Can you recommend 3 lenses. short, mid and 90mm. Im looking for the sharpest with the nicest bokeh. Will it take all M mount lenses, what should I be looking for with regards to the mount.

  6. So, how do I focus with the CL and the viewfinder (converging lines?) and presumably you cant see the DoF?
    Can you recommend 3 lenses. short, mid and 90mm. Im looking for the sharpest with the nicest bokeh.​
    Focus just like any other M. As mentioned above, the baseline isn't long so fast wide open shooting isn't great for fast 50/90mm. There are lenses problematic for the CL, the 35mm 1.4 Pre-asph is one...You don't want lenses with deep/long rear elements due to the spot meter swing arm.
  7. Nope, you can't gauge depth of field with an RF camera; frankly, I could never do that with a 35mm SLR either. Some people say they can.
    My first camera was an RF, so the focusing system comes naturally to me. If you don't expect it to work like an SLR, you should have no problem adapting.
    Bokeh is a slippery slope. If that's the prime consideration and budget isn't a factor, look at the Mandler-designed lenses from the '60s and '70s like the M-Summicrons. Great resolution and excellent rendition of tones.
    The 40/2 Summicron-C designed for the Leica CL is a good starting point; shoot that for a while and decide if you want to go longer or wider. It might be all you need.
  8. The CL is a very nice small camera - great viewfinder and nicely made. Very often the meter needs attention - this can be pretty expensive ($300+) if a new CdS cell is required. Like others I recommend the 40mm Summicron or Minolta Rokkor (for the Minolta CLE but fits the CL perfectly). The only issue I had with the CL was that the rangefinder is not very robust, I found mine got misaligned fairly frequently. The other "disadvantage" is that it will almost inevitably make you want to get a "real" M which is a more expensive game.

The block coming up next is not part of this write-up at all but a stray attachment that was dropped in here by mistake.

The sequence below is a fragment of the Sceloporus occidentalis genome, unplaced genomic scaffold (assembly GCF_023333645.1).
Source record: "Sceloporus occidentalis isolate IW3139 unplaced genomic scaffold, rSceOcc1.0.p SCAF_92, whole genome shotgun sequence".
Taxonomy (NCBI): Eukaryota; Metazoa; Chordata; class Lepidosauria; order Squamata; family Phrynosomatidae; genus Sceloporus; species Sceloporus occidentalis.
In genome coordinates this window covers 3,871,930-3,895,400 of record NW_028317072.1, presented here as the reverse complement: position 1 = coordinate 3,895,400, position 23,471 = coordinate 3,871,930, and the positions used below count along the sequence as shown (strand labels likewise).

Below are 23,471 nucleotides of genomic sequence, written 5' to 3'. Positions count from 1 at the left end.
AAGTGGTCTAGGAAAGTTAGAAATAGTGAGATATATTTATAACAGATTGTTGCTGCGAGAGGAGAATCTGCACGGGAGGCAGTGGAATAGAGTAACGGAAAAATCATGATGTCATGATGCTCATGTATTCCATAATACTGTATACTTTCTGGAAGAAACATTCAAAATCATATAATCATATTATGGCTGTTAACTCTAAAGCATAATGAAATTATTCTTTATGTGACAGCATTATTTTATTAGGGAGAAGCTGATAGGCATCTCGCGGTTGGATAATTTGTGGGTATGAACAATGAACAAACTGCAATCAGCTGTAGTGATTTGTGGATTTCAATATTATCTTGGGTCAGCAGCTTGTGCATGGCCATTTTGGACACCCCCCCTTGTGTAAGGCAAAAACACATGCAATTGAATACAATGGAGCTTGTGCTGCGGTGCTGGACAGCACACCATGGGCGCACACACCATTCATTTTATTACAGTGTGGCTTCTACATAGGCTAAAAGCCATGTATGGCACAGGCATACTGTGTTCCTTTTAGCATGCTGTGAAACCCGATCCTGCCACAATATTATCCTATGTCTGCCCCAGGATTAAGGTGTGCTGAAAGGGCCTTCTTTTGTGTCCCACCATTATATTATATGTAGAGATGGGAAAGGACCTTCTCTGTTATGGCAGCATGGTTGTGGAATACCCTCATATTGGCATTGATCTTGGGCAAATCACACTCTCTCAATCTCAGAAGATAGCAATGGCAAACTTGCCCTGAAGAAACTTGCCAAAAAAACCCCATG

For a 21mm I recommend the Voigtlander 21mm f4 and also suggest you get a 90mm Elmar-C or Rokkor 90mm (essentially the same lens with different cosmetics). The 90mm f4 lenses were designed for the CL or CLE and match well with its rangefinder accuracy. You can put other 90s on the CL, but you may find that the rf will not be accurate enough shooting wide open to get things in focus. I used a 90mm Elmarit f2.8 which was OK, but the f4 lenses are a better fit on this small camera.
  9. Paul,You can't "see" the d.o.f. but you can read it from the engraved (not just painted) scale on the 2 superb Leitz lenses for this neat little camera.
    I use d.o.f. scales all the time and is regrettable that the vast majority of dslr manufacturers have no such markings on their lenses these days.
  10. Well...I do DOF by finding the range of the farthest and closest targets, then use the DOF markings on the lens to estimate a reasonable focus with corresponding aperture. It's slow, but accurate. Using an SLR DOF preview isn't really that accurate as you sort of need to judge by eye.